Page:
Donetsk, Jan 31 — DAN. Rostov researchers have said that the Anadara invasive mollusc (Anadara kagoshimensis) has become a target seafood in the Sea of Azov, the press service of the Azov Fisheries Research Institute (AzNIIRKh) reported on Tuesday. 

“The AzNIIRKh has set the recommended extraction volume for the lucrative bivalve at 1.5 tons in 2023, ” the press service said.

The researchers’ conclusion is based on a long-term study of the spreading of this species in the Sea of Azov and its quantitative and qualitative characteristics using benthic video recording and dredging equipment, the report said.

Anadara kagoshimensis is an edible mollusc. It originated in the Indian Ocean and western part of the Pacific Ocean, and is raised at clam farms in China, Japan and Korea for human consumption. It migrated to the Mediterranean Sea in the 1970s and appeared in the Black Sea and the Sea of Azov twenty years later. By 2017, its habitat had included nearly all the Sea of Azov.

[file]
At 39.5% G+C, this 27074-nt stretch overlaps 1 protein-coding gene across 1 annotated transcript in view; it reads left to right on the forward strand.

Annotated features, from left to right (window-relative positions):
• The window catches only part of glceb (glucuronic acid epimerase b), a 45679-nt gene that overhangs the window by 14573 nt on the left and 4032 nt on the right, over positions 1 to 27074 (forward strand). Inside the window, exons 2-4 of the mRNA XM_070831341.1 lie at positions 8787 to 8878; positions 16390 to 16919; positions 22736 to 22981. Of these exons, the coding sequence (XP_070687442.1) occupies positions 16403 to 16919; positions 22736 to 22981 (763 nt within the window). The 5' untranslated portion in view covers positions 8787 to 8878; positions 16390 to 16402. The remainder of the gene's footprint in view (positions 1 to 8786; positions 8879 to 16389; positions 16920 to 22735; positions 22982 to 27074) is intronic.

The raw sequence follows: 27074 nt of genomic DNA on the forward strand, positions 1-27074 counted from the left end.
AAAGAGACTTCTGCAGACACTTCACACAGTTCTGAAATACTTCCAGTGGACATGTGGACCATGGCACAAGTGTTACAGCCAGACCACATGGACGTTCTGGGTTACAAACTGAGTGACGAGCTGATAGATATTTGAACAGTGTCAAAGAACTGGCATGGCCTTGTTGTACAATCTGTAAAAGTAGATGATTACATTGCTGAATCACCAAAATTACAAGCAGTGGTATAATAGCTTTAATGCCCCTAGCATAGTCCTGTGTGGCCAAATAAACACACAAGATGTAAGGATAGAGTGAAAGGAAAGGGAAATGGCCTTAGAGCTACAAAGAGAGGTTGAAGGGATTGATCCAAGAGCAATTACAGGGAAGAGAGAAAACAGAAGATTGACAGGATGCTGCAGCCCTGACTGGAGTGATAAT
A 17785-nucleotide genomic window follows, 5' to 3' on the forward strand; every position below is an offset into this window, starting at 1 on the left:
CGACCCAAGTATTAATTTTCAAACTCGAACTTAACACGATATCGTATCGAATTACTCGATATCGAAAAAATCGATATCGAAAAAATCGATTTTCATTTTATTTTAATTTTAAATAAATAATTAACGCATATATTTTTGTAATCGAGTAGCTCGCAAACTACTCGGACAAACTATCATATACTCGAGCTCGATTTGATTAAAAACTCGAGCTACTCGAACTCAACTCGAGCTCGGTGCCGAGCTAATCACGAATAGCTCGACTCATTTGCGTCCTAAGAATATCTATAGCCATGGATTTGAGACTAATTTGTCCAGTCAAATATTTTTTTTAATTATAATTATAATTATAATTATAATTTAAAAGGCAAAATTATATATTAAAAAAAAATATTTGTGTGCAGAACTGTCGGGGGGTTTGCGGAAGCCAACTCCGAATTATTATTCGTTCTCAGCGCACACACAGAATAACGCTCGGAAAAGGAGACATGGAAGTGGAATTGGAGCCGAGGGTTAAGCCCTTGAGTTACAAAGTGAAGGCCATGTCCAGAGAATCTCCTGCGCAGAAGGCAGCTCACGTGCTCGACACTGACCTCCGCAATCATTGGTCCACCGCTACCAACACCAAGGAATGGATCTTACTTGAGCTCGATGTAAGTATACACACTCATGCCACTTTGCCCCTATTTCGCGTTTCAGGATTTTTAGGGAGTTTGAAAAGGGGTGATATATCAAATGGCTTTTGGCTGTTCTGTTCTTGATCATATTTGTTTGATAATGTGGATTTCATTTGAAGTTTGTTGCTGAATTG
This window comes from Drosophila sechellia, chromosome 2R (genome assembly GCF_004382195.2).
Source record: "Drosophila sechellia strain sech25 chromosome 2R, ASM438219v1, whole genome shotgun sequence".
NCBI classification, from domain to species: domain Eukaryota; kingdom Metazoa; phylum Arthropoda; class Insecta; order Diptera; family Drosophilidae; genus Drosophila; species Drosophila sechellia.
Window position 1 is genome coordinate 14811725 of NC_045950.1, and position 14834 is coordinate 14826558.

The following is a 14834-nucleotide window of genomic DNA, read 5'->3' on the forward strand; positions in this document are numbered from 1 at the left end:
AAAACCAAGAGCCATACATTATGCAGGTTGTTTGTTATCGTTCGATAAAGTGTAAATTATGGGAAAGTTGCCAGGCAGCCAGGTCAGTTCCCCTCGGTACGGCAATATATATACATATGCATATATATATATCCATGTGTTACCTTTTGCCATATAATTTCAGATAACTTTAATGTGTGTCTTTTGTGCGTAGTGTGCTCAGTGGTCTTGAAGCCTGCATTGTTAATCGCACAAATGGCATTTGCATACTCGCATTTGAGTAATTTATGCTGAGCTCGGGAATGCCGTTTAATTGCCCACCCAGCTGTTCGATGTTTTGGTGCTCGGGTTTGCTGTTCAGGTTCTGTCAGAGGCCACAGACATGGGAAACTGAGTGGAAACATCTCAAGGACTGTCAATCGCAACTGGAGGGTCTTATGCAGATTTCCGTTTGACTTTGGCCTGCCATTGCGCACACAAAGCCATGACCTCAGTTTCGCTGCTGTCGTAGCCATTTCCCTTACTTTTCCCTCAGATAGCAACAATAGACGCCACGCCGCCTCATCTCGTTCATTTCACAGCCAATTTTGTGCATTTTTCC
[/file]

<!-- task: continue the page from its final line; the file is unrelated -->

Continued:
Researchers believe that the mollusc arrived in the region together with merchant vessels as clam larva in ballast water. Anadara is a delicacy in Asia; its blood contains Hemoglobin, Beta-Caroten, Pectenol A, Pectenolon, Zeaxanthin, Diatoxanthin and other useful substances. The Japanese believe that Anadara is a powerful aphrodisiac. The shell is opened with a knife, the blood is poured into a special vessel and then the inedible entrails are removed to leave the orange meat. The blood is drunk separately; the meat is flavored with lemon juice before consumption.

The price of one mollusc reaches 1,000 rubles so annual extraction can fetch up to 1.5 billion rubles in retail trade.*jk